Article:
Robert's Blog

Thursday, March 25, 2010

A Closer Look at DB2 9 for z/OS Index Compression

In May of last year I posted a blog entry that included some information about the index compression capability introduced with DB2 9 for z/OS. It's a good time, I think, to add to that information, and I'll do that by way of this post.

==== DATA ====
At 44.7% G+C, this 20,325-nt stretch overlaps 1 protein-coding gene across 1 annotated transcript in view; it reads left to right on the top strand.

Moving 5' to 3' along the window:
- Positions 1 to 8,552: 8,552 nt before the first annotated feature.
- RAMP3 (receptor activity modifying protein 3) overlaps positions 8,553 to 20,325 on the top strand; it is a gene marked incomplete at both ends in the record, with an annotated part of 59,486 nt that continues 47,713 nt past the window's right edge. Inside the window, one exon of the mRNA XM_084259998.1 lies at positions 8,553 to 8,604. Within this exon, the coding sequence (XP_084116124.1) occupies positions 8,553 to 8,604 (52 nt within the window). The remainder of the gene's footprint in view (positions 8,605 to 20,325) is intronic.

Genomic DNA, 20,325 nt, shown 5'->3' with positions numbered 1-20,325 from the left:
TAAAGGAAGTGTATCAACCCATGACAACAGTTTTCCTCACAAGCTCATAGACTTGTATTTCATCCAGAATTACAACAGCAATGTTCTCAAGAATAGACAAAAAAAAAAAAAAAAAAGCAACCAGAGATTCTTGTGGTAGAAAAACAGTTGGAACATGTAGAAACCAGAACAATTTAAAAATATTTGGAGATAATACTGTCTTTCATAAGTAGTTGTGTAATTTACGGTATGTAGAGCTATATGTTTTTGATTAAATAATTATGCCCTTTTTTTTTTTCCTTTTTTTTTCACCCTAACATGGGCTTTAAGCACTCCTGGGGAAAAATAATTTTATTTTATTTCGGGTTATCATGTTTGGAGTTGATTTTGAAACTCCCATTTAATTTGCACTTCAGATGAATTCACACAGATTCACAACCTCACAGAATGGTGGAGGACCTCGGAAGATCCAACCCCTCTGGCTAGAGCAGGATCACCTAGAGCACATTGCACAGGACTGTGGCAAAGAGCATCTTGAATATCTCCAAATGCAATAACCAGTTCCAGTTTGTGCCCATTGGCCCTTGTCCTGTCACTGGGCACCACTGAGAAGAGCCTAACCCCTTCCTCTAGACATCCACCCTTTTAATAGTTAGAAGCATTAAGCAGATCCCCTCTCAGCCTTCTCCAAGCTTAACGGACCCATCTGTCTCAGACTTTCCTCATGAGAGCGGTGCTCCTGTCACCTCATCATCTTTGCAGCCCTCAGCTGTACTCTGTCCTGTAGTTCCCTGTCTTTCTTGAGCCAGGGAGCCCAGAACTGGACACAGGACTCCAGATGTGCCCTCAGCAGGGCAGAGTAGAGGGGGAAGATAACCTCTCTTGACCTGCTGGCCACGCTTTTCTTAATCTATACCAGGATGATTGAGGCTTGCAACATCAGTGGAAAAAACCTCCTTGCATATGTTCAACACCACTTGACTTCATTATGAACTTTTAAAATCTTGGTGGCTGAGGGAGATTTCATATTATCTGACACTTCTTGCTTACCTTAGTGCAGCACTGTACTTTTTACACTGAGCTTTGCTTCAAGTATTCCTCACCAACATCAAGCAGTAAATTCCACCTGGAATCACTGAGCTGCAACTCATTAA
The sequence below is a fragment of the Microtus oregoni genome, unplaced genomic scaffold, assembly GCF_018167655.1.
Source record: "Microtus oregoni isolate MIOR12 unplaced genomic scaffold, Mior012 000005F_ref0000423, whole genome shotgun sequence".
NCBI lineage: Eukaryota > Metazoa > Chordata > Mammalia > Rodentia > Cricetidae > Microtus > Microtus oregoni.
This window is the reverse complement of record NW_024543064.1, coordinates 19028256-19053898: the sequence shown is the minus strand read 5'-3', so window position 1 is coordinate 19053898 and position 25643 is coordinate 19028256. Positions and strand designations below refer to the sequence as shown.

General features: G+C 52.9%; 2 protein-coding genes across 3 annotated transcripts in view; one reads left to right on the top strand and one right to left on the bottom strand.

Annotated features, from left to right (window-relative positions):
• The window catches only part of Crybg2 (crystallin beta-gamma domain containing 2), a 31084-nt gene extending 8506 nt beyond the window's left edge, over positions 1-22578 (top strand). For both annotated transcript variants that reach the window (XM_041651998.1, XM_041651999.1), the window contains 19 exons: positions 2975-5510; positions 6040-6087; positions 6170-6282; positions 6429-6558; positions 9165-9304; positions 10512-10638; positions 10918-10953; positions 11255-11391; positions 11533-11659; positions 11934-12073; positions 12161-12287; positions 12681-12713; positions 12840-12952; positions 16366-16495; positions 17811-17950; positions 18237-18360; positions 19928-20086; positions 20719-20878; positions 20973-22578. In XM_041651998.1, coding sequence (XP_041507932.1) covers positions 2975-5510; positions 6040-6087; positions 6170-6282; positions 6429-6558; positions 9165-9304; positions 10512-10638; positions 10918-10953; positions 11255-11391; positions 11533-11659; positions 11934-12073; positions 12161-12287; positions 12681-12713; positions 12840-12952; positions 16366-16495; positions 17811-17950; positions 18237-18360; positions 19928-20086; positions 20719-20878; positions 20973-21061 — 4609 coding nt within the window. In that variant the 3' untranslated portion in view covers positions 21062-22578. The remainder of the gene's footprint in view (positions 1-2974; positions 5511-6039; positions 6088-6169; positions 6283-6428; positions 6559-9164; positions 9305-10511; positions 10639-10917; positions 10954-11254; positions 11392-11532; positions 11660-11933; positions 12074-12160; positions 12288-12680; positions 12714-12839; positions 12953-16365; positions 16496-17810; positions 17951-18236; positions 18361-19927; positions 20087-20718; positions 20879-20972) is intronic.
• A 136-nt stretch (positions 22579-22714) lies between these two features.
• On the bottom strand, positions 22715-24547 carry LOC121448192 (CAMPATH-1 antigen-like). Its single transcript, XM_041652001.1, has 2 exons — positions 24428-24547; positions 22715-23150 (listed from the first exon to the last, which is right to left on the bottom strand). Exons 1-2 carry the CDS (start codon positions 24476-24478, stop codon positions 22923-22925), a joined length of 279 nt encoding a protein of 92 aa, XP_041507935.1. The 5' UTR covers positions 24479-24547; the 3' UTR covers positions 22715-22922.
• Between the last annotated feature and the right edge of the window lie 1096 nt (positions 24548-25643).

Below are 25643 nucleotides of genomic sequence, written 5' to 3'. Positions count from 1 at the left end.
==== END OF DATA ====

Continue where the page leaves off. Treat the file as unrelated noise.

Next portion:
How does DB2 do it? In that entry from last year, I noted that DB2 9 index compression is not dictionary-based, as is DB2 data compression (with dictionary-based compression, commonly occurring strings of data values are replaced with shorter strings, and this replacement is reversed when the data is accessed). For a tablespace defined with COMPRESS YES, DB2 will place as many compressed data rows as it can into a 4K page in memory (or an 8K or 16K or 32K page, depending on the buffer pool to which the tablespace is assigned), and the page size in memory is the same as the page size on disk. Index compression reduces space requirements on disk but not in memory: the size of a leaf page in a compressed index will be smaller on disk than in memory (only leaf pages are compressed, but the vast majority of most indexes' pages are leaf pages). Index compression is based on getting the contents of an 8K or 16K or 32K index leaf page in memory into a 4K page on disk, without using a dictionary (an index has to be assigned to an 8K or 16K or 32K buffer pool in order to be compressed). To do this, DB2 uses a combination of three compression mechanisms: